Is excessive ambition the only source of Macbeth's "evil"?According to the critic L.C. Knights, "Macbeth defines a particular kind of evil the evil that results from a lust for power". Do you...

Is excessive ambition the only source of Macbeth's "evil"?

According to the critic L.C. Knights, "Macbeth defines a particular kind of evil the evil that results from a lust for power". Do you agree? Support your opinion with details from Act One

Expert Answers
robertwilliam eNotes educator| Certified Educator

Well, I'd start by asking - what is Macbeth's "evil"? Knights makes a couple of significant assumptions: first of all, that evil as a concept exists not only in our world, but in the world of Shakespeare's play. Secondly, he argues that a "lust for power" automatically leads to evil. I'd challenge, and disagree with, both of those assumptions.

Firstly - is Macbeth really evil? He seems to be a popular soldier, at the start of the play, he's pretty much single-handedly won a huge battle for his country against the Norweigans:

The King hath happily received, Macbeth,
The news of thy success; and when he reads
Thy personal venture in the rebels’ fight,
His wonders and his praises do contend
Which should be thine or his.

He has a close friend in Banquo, and there's no evidence, anywhere in the play, he's ever done anything wrong before. Duncan seems to think he's fantastic (and that's no evidence, thus far in the play, that he's a bad judge of character).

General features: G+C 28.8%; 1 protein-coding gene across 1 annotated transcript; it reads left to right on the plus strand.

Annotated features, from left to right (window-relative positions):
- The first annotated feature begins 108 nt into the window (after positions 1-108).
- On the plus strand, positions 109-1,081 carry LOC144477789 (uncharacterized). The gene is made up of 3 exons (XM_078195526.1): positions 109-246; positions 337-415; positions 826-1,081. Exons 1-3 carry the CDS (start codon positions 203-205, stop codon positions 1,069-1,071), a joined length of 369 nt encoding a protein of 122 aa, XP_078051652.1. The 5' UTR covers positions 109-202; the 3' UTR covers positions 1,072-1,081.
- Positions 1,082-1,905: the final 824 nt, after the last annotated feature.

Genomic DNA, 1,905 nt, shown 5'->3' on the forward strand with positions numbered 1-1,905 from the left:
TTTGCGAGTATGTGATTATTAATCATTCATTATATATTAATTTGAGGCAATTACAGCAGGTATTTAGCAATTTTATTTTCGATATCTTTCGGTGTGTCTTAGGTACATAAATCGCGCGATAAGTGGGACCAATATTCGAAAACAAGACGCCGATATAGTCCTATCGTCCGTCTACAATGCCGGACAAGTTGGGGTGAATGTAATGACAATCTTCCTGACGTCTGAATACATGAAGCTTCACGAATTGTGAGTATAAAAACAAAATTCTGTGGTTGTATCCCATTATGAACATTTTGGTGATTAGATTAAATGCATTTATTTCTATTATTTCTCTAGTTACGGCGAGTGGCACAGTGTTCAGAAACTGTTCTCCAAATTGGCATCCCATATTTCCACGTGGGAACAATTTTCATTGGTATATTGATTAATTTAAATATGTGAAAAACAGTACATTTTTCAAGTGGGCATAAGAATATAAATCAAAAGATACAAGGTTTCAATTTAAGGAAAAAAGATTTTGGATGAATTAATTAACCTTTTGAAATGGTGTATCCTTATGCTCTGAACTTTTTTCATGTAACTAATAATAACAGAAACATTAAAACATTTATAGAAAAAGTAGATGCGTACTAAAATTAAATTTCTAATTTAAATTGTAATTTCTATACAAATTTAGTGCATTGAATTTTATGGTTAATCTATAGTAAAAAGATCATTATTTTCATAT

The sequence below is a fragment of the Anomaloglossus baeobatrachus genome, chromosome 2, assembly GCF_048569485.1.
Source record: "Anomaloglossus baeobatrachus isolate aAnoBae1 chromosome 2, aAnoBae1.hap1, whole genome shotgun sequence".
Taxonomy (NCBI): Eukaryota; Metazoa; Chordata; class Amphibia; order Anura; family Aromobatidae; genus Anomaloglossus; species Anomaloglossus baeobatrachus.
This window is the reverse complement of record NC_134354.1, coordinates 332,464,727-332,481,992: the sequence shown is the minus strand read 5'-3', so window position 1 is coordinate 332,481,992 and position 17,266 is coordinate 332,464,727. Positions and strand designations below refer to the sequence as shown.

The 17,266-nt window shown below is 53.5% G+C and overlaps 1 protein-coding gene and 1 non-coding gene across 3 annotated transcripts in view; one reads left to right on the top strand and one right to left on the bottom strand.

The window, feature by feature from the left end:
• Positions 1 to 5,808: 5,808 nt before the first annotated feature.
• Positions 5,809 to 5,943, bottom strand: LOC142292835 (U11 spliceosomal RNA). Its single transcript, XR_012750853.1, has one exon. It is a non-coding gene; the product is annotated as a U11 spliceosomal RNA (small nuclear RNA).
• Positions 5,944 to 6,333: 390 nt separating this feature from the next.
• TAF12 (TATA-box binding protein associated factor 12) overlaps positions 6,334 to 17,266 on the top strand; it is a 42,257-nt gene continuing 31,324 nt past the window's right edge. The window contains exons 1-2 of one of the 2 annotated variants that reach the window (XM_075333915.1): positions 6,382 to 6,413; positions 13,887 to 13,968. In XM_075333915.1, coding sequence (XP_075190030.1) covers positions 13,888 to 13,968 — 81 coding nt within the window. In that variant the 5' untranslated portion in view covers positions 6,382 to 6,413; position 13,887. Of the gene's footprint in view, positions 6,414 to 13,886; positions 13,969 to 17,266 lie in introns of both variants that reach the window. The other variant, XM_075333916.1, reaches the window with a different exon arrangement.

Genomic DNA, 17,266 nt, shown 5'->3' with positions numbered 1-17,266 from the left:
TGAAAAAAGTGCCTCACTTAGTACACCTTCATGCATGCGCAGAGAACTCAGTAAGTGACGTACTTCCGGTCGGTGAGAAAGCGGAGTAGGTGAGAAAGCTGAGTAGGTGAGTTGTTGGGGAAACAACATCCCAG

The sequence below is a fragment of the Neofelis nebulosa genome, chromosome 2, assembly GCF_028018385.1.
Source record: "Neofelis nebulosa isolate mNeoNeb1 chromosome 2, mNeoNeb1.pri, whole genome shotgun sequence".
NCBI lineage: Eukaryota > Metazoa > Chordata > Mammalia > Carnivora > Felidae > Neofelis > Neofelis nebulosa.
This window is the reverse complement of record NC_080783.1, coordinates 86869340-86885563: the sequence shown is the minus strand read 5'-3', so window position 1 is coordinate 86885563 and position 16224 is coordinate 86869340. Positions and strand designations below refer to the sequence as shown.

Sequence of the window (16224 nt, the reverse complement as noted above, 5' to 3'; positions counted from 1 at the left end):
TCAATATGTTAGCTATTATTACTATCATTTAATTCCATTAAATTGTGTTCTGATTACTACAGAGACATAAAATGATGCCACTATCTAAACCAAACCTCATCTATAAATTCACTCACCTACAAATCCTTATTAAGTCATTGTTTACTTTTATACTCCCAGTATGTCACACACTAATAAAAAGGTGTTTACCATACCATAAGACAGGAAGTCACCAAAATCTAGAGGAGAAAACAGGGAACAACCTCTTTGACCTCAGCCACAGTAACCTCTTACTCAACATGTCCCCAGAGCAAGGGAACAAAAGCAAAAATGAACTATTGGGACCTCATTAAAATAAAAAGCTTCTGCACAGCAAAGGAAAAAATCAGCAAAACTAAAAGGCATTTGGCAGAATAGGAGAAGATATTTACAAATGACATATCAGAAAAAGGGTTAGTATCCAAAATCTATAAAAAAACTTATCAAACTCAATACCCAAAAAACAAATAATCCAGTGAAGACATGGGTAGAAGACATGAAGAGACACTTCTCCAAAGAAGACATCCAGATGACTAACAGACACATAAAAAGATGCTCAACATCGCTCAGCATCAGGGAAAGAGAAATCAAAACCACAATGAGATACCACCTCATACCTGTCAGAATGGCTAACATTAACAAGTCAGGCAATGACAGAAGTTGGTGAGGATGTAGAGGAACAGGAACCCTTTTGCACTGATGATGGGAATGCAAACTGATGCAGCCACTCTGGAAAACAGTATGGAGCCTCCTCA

At the start, Macbeth isn't evil. And if he were evil, surely there would be no tragedy? Tragedy happens when you connect with the material, when it takes you on an emotional journey with it. And there's nothing sympathetic or interesting about a monster.

He is, of course, ambitious:

Two truths are told,
As happy prologues to the swelling act
Of the imperial theme!—

He is also persuaded by his wife that he should kill the king. He is also the subject of a series of prophecies by the witches on the heath, that tell him he is going to be the king. And the fact that his desires for the crown are "black and deep" suggest that he has longed for the crown before even the prophecies are spoken. But all of that strikes me as irrelevant to your question, really.

Macbeth isn't "evil" at the start. But he becomes evil. He becomes a "dead butcher", in Malcolm's words, killing everyone and losing all empathy. And how does it happen? He makes a mistake. He is persuaded - partly by his own ambition, partly by his wife, partly by the witches' prophecies - to kill Duncan, his friend and the country's king.

After that he himself is on the throne, and there is never a secure moment. He worries, he panics, he can't sleep. He is forced to kill again, and again to desperately cling at security. And he becomes something evil: his mind is "full of scorpions".

So his ambition is one factor in what makes him make a terrible mistake. But that doesn't itself make him evil: evil is at the bottom of the slipperly slope which his ambition - along with the other factors above - pushes him over the top of.

Hope it helps!